Places of paradox
There must be an election looming, FErret's political antennae inform him, because the number of contradictory press releases from the parties has experienced a sharp uptick.
Take apprenticeships. The Government crows that a record number of new apprentices started last year, with 234,000 chiselled workers wielding hammers and sickles to usher in a golden age of productivity for the glory of the motherland.
Meanwhile, the Tories note that apprenticeships fell by nearly a third year-on-year in the last quarter, placing the blame squarely on Sir Alan Sugar's publicity campaign - presumably creating unwelcome associations with products like the Amstrad E-m@iler.
Both may have a point: although the Tories are being highly selective, they might be spotting the beginning of a recessionary trend. The real question is: if we can't use up all the available apprenticeship places now, what are we going to do when the Conservatives add 100,000 more?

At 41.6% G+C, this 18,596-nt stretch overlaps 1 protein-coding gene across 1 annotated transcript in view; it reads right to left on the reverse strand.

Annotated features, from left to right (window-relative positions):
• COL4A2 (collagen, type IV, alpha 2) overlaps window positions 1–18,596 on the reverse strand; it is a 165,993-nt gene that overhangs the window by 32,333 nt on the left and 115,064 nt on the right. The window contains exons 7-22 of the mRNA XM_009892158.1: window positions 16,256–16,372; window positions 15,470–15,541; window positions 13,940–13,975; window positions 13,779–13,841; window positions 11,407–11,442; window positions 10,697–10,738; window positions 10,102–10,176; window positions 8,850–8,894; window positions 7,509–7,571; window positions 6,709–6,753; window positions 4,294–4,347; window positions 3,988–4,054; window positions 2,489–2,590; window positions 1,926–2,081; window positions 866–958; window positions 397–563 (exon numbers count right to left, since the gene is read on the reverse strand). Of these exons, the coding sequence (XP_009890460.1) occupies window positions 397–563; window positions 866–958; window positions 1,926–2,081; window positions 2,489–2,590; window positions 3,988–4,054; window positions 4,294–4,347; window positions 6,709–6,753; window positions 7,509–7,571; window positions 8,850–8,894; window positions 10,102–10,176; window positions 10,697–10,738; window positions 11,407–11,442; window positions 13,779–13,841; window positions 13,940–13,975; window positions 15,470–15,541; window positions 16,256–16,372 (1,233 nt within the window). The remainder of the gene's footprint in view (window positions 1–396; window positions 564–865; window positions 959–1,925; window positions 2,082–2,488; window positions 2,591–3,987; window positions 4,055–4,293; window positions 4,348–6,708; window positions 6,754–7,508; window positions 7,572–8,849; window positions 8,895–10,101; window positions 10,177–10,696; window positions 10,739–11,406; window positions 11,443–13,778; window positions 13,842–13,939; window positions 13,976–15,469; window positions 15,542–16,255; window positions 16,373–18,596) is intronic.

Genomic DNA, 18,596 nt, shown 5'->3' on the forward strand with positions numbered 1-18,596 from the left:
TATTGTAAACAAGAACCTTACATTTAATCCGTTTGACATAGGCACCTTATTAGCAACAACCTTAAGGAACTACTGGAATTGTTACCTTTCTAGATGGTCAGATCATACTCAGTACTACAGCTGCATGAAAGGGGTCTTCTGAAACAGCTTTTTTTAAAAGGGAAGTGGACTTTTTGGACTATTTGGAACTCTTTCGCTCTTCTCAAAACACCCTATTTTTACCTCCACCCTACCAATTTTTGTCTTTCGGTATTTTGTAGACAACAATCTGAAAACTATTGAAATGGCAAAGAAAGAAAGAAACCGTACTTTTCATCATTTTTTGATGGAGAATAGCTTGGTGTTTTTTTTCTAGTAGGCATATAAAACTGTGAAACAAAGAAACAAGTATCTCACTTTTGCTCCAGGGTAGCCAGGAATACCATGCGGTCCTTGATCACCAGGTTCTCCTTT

What a total tease
How hard is it to find out how many students are in FE? Every one enrolled goes straight on to a college computer system, so feeding this back centrally in real time shouldn't be beyond the century that brought you bombing the moon.
Instead, FErret's colleagues have been trying for weeks to prise out the results of a Learning and Skills Council stock-take, presumably conducted via carrier pigeon.
Meanwhile, colleges such as Andover are beating a path to their local media to show their popularity, with enrolment up 20 per cent. And well they might: since they'll probably be forking out for the cost of educating many of the extra students themselves, they should take the credit.
LSC officials assure us that we will hear the figures - and how well the September guarantee has held up in the face of the recession - after ministers are told. Can't they just send them an email?